HomeUncategorized8/29 Open Thread Lots of stuff happening this weekend.
newest oldest most voted
Notify of
Don midwest
Don midwest

treating waste water for Covid 19

important work at Univ of AZ

tweeter feed — talking about the kind of actions needed

if you click on the above tweet and go to his twitter feed can get into the multiple tweets

not sure if it will work but might be able to just link to this start of the feed

Don midwest
Don midwest

establishment vs progressives, what are they doing

Tom Ferguson: Biden Blurring Almost Everything

Yves Smith, who I respect, one who started Naked Capitalism says at the start

Yves here. Tom Ferguson is arguably America’s leading expert on money in politics (he has gathered and analyzed ginormous amounts of campaign donation data for decades) and quite a cynic, perhaps as a result of having made such a close study of how the sausage is made. This conversation with Paul Jay focuses on how Biden is making, even by Presidential aspirant standards, an implausible range of promises to his constituencies. What are you gonna believe, what Biden say to bankers or to, say, environmentalists?

But the real meat of this interview is Tom Ferguson correcting widespread misperceptions of what happened in the Roosevelt Administration, based on his in-depth archival work, and what the differences between the Great Depression and the Covid depression mean for the elections and a Biden Administration, if he wins.

I have never noticed Ferguson before.

And this is an interview with transcript by Paul Jay who started the Real News Network, and now runs his own show. Don’t know what happened in the split. Have enjoyed the Real News Newtork and contributed off and on over the years. It has not popped up recently on my too much time on the web.

Don midwest
Don midwest



For Americans between 18-24 years old, 25.5 percent — just over 1 out of every 4 young Americans — said they had. For the much larger group of Americans ages 25-44, the percentage was somewhat lower but still extremely alarming: 16 percent. A total of 18.6 percent of Hispanic Americans and 15 percent of African Americans said they had seriously considered suicide in the past month. The two groups with the largest percentage who said yes: Americans with less than a high school degree and unpaid caregivers, both of whom have 30 percent — or almost 1 out of every 3 — who answered in the affirmative. A full 10 percent of the U.S. population generally had seriously contemplated suicide in the month of June.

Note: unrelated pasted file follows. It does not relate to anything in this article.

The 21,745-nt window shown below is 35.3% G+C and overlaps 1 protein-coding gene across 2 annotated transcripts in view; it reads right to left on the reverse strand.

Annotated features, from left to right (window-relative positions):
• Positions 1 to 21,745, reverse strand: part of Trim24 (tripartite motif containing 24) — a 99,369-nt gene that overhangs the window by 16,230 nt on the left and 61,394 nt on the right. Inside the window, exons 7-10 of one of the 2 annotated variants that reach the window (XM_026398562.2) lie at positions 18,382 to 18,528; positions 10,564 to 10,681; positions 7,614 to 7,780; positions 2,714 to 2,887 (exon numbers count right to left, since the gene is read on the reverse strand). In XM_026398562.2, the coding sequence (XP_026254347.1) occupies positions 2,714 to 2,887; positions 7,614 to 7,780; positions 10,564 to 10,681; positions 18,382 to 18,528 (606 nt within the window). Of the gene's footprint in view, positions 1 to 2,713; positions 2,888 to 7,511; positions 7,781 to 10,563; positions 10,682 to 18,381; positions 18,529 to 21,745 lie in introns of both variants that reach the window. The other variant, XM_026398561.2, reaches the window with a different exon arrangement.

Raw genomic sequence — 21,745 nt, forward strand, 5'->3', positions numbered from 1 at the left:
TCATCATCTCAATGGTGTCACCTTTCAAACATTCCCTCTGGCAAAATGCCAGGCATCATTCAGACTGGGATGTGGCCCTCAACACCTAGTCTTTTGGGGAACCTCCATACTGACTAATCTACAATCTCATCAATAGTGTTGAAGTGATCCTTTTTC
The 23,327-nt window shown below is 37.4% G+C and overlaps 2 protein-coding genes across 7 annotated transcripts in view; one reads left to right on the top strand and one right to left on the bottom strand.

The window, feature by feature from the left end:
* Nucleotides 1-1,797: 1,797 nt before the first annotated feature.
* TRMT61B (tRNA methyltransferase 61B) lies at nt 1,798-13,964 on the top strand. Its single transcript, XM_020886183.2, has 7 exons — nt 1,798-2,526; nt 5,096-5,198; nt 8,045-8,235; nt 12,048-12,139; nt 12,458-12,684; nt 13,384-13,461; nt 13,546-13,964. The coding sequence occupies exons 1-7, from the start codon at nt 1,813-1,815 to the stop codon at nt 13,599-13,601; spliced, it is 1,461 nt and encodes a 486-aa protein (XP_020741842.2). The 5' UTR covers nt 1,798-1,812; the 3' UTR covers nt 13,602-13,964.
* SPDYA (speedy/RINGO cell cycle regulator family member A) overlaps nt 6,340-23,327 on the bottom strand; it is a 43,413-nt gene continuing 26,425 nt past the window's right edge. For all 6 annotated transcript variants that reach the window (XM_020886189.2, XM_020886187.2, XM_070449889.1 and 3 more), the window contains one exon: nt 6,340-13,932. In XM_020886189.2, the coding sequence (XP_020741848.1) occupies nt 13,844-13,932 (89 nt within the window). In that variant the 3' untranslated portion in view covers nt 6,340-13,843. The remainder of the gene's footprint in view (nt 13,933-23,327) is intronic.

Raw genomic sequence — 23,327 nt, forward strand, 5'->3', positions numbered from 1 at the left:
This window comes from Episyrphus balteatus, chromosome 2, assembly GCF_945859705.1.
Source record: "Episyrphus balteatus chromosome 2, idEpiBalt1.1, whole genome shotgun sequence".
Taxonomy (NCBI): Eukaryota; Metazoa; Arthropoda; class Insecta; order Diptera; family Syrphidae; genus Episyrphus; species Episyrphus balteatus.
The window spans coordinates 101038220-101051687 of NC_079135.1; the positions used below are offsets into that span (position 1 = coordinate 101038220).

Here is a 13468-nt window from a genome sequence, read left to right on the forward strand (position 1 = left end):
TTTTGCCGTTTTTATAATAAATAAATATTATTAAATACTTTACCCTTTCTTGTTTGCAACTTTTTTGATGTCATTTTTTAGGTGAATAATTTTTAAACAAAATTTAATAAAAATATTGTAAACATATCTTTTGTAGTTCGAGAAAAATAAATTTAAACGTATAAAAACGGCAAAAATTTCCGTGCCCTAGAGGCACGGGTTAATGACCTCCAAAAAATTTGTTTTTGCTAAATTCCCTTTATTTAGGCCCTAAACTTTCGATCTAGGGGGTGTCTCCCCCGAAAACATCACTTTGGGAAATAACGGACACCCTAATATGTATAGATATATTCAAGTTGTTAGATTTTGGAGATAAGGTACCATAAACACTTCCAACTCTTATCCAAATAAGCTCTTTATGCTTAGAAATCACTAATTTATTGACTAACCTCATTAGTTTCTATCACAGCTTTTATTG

THAT MENTAL HEALTH WOULD SUFFER materially in the middle of a pandemic — one that requires isolation from community and work, quarantines, economic shutdowns, and fear of illness and death — is not surprising. In April, as the realities of isolation and quarantine were becoming more apparent in the U.S., we devoted a SYSTEM UPDATE episode to a discussion with the mental health experts Andrew Solomon and Johann Hari, both of whom described how “the traumas of this pandemic — the unraveling of our way of life for however long that lasts, the compulsory viewing of all other humans as threats, and especially sustained isolation and social distancing” — will exacerbate virtually every social pathology, including ones of mental health.

But what makes these trends all the more disturbing is that they long predated the arrival of the coronavirus crisis, to say nothing of the economic catastrophe left in its wake and the social unrest from this year’s protest movement. Indeed, since at least the financial crisis of 2008, when first the Bush administration and then the Obama administration acted to protect the interests of the tycoons who caused it while allowing everyone else to wallow in debt and foreclosures, the indicia of collective mental health in the U.S. have been blinking red.

In 2018, NBC News, using health insurance studies, reported that “major depression is on the rise among Americans from all age groups, but is rising fastest among teens and young adults.” In 2019, the American Psychological Association published a study documenting a 30 percent increase “in the rate of death by suicide in the United States between 2000 and 2016, from 10.4 to 13.5 per 100,000 people” and a 50 percent increase “in suicides among girls and women between 2000 and 2016.” It noted: “Suicide was the 10th-leading cause of death in the United States in 2016. It was the second-leading cause of death among people ages 10 to 34 and the fourth-leading cause among people ages 35 to 54.”

The Social Fabric of the U.S. Is Fraying Severely, if Not Unravelling
Why, in the world’s richest country, is every metric of mental health pathology rapidly worsening?


If I have to read one more “exceptionalism”, “richest country in the world” crap, I am glad I have low BP! Like for whom, huh?🤬🤬🤮